The "no" votes included five Republicans: Sens. Susan CollinsSusan CollinsThe Trail 2016: Meet and greet and grief Senators press Obama education chief on reforms GOP senator: Trump endorsement could depend on VP MORE (Maine), Olympia Snowe (Maine), Scott Brown (Mass.), Rand PaulRand PaulTrump's new digital strategist quickly leaves campaign Trump: Rivals who don't back me shouldn't be allowed to run for office Trump hires Rand Paul's former digital director: report MORE (Ky.) and Dean HellerDean HellerGun-control supporters plan next steps versus NRA Long past time to fix evidence-sharing across borders Obama's great internet giveaway MORE (Nev.). Heller and Brown are both in competitive reelection battles this fall.
Sen. Lisa MurkowskiLisa MurkowskiSenators seek state revenue sharing for offshore drilling Senate panel approves 0M for international climate fund GOP senator praises Supreme Court's abortion ruling MORE (R-Alaska) initially voted against Ryan's budget but then changed her vote to "yes." She had voted against Ryan's budget last year.
In a statement, she said said she voted for Ryan's budget now that he had altered the Medicare proposals to make private insurance only an option.
Heller explained his no vote by saying the votes staged by his own leadership were a sham he would not endorse.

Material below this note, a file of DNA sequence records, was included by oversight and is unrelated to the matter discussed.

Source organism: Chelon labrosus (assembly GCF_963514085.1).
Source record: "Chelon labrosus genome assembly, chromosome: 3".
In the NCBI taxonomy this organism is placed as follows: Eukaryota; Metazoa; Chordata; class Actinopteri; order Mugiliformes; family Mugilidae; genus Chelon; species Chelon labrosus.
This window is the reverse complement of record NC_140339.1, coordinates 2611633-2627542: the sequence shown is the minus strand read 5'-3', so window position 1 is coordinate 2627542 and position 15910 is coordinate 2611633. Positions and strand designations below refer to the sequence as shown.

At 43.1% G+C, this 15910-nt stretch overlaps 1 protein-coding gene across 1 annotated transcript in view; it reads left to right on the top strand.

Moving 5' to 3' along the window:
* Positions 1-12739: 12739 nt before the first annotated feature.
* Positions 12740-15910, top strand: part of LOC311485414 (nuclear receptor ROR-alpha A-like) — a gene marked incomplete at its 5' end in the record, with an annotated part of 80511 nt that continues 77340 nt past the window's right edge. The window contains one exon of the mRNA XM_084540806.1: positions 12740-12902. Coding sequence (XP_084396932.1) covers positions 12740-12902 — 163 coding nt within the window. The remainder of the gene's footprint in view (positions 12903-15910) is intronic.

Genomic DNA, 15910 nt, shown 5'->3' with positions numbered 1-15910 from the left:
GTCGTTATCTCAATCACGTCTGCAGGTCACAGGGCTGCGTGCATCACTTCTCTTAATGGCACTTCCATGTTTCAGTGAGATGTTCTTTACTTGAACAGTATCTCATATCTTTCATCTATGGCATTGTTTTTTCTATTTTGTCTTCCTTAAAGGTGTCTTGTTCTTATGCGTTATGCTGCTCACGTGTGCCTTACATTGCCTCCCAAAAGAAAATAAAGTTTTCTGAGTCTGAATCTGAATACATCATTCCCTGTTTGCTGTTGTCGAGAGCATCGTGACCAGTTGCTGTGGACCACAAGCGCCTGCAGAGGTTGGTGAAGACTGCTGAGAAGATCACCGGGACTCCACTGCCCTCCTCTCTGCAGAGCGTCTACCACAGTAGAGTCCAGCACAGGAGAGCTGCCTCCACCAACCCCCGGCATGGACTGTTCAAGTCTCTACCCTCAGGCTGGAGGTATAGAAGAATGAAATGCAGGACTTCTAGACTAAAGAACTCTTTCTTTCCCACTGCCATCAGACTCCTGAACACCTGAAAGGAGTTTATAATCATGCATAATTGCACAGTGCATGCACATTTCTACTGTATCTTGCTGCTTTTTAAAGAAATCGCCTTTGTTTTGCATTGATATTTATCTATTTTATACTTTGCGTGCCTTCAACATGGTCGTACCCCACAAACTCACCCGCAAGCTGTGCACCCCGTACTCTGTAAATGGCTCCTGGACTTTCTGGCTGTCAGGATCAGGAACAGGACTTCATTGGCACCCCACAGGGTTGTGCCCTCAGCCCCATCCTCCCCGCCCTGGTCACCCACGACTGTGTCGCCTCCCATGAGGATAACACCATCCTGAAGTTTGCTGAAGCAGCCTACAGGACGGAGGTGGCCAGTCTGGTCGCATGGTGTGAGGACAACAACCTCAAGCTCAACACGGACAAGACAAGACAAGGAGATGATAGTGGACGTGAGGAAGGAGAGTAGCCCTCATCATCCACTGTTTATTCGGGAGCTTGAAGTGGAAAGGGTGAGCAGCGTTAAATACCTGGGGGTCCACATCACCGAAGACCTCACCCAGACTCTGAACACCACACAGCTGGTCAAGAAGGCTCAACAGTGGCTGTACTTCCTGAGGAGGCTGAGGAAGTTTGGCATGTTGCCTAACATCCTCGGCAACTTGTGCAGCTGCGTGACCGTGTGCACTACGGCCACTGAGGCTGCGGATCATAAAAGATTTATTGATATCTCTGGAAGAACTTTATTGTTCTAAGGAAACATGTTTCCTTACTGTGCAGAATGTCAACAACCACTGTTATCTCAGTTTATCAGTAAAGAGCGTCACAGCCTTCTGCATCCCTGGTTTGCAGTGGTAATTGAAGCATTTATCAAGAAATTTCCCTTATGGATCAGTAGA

“Today was about political posturing. The American people are tired of it, and so am I,” he said.
Snowe lamented she was not able to offer amendments to the Ryan budget and Brown called for a bipartisan approach.
“We need to end our out-of-control spending, our trillion dollar annual deficits, and the attitude that taxing more and spending more is the answer," Brown said. "To do that, we need to work together, Democrats and Republicans.”
Presumptive GOP presidential nominee Mitt Romney's campaign pounced on the news, noting more than 500 members of Congress had now gone on record opposing Obama's budget.
"President Obama is clearly in over his head and incapable of leading the country," Lanhee Chen, Romney's policy director, said in a statement. "It is time to turn to Mitt Romney's proven experience and leadership."
The other three budget resolutions sponsored by Sens. Pat Toomey (R-Pa.), Paul, and Mike LeeMike LeeThe Trail 2016: Meet and greet and grief Trump to meet with Senate GOP next week First trans Senate candidate: My gender won’t be an issue MORE (R-Utah) failed in 42-57, 16-83, and 17-82 votes, respectively.
No Democrats voted for any of the budgets and Collins, Brown, Heller and Snowe voted against all the plans.
Toomey sent out a new release gloating that his budget got one more vote than the Ryan plan. While the Ryan plan balances the budget by 2040, Toomey's does so in eight years.
Paul’s budget plan balances the budget in five years, partly by eliminating four government departments.
Lee's budget, which also balanced the budget in five years, is modeled after a proposal from the Heritage Foundation and cuts a steep $7 trillion right away. Democrats said Lee had made serious math errors in his budget, however.
Toomey would also cut all marginal individual income tax rates by 20 percent, and reduce the top corporate rate to 25 percent.
Both Paul (17 percent) and Lee (25 percent) would install a flat tax for businesses and individuals.
—This story was updated at 7:47 p.m.